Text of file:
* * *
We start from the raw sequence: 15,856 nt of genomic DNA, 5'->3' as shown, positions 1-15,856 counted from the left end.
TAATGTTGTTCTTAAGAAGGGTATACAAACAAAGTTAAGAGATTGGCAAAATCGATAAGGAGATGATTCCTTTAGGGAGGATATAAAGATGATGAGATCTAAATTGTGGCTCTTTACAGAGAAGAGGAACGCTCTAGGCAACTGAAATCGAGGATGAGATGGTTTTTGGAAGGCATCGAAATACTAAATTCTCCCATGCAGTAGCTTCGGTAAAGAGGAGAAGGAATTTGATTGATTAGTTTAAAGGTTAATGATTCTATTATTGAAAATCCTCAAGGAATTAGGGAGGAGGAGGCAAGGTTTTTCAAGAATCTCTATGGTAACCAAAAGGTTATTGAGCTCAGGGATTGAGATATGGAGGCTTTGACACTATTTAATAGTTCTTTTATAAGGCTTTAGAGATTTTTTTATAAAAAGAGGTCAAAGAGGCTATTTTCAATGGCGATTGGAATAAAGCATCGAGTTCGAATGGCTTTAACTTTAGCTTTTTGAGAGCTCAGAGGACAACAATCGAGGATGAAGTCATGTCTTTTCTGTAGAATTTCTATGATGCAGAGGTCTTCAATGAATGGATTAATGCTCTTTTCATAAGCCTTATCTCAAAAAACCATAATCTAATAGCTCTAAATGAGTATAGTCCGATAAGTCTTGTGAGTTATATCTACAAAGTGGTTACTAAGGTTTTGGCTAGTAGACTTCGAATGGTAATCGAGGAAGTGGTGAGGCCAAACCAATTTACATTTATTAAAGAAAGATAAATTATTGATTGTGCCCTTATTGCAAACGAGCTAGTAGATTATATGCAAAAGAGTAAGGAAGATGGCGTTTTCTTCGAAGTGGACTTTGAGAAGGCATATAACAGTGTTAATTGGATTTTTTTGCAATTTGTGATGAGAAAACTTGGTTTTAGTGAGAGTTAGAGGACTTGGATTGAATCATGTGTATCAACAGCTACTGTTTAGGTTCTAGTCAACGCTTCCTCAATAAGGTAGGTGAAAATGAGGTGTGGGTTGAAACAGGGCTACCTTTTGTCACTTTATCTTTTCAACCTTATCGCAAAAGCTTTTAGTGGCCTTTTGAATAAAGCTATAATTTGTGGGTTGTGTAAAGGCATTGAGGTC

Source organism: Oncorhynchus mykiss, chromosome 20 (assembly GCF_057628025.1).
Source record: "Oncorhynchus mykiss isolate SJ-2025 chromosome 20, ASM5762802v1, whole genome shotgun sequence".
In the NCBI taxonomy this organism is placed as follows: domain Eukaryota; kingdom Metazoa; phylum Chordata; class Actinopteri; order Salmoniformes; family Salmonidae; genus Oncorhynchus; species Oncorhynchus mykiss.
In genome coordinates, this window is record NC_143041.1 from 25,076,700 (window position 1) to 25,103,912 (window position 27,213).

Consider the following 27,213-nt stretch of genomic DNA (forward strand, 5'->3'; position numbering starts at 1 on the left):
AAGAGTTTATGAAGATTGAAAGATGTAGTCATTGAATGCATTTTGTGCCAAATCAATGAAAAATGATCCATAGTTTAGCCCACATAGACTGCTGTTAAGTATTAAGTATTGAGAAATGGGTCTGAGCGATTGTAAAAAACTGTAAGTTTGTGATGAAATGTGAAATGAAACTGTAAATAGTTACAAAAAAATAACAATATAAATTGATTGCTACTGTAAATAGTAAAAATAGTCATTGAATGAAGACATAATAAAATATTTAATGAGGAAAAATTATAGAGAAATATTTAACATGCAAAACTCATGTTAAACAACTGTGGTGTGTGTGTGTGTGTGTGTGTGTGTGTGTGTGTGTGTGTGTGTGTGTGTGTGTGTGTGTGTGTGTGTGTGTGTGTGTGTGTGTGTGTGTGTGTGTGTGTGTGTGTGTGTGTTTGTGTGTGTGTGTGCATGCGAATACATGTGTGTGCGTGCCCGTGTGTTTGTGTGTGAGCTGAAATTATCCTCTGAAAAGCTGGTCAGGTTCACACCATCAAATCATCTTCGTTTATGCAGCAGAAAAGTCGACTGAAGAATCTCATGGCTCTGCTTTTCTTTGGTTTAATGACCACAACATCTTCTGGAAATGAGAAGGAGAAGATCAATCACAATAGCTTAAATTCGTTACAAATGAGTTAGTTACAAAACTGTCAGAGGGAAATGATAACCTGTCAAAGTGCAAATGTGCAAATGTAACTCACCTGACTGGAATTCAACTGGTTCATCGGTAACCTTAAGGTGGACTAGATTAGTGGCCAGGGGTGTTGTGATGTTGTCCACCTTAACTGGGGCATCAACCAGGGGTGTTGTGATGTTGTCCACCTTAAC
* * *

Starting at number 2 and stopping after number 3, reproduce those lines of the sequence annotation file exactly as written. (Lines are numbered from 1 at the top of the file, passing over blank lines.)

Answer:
TAATGTTGTTCTTAAGAAGGGTATACAAACAAAGTTAAGAGATTGGCAAAATCGATAAGGAGATGATTCCTTTAGGGAGGATATAAAGATGATGAGATCTAAATTGTGGCTCTTTACAGAGAAGAGGAACGCTCTAGGCAACTGAAATCGAGGATGAGATGGTTTTTGGAAGGCATCGAAATACTAAATTCTCCCATGCAGTAGCTTCGGTAAAGAGGAGAAGGAATTTGATTGATTAGTTTAAAGGTTAATGATTCTATTATTGAAAATCCTCAAGGAATTAGGGAGGAGGAGGCAAGGTTTTTCAAGAATCTCTATGGTAACCAAAAGGTTATTGAGCTCAGGGATTGAGATATGGAGGCTTTGACACTATTTAATAGTTCTTTTATAAGGCTTTAGAGATTTTTTTATAAAAAGAGGTCAAAGAGGCTATTTTCAATGGCGATTGGAATAAAGCATCGAGTTCGAATGGCTTTAACTTTAGCTTTTTGAGAGCTCAGAGGACAACAATCGAGGATGAAGTCATGTCTTTTCTGTAGAATTTCTATGATGCAGAGGTCTTCAATGAATGGATTAATGCTCTTTTCATAAGCCTTATCTCAAAAAACCATAATCTAATAGCTCTAAATGAGTATAGTCCGATAAGTCTTGTGAGTTATATCTACAAAGTGGTTACTAAGGTTTTGGCTAGTAGACTTCGAATGGTAATCGAGGAAGTGGTGAGGCCAAACCAATTTACATTTATTAAAGAAAGATAAATTATTGATTGTGCCCTTATTGCAAACGAGCTAGTAGATTATATGCAAAAGAGTAAGGAAGATGGCGTTTTCTTCGAAGTGGACTTTGAGAAGGCATATAACAGTGTTAATTGGATTTTTTTGCAATTTGTGATGAGAAAACTTGGTTTTAGTGAGAGTTAGAGGACTTGGATTGAATCATGTGTATCAACAGCTACTGTTTAGGTTCTAGTCAACGCTTCCTCAATAAGGTAGGTGAAAATGAGGTGTGGGTTGAAACAGGGCTACCTTTTGTCACTTTATCTTTTCAACCTTATCGCAAAAGCTTTTAGTGGCCTTTTGAATAAAGCTATAATTTGTGGGTTGTGTAAAGGCATTGAGGTC

Source organism: Oncorhynchus mykiss, chromosome 20 (assembly GCF_057628025.1).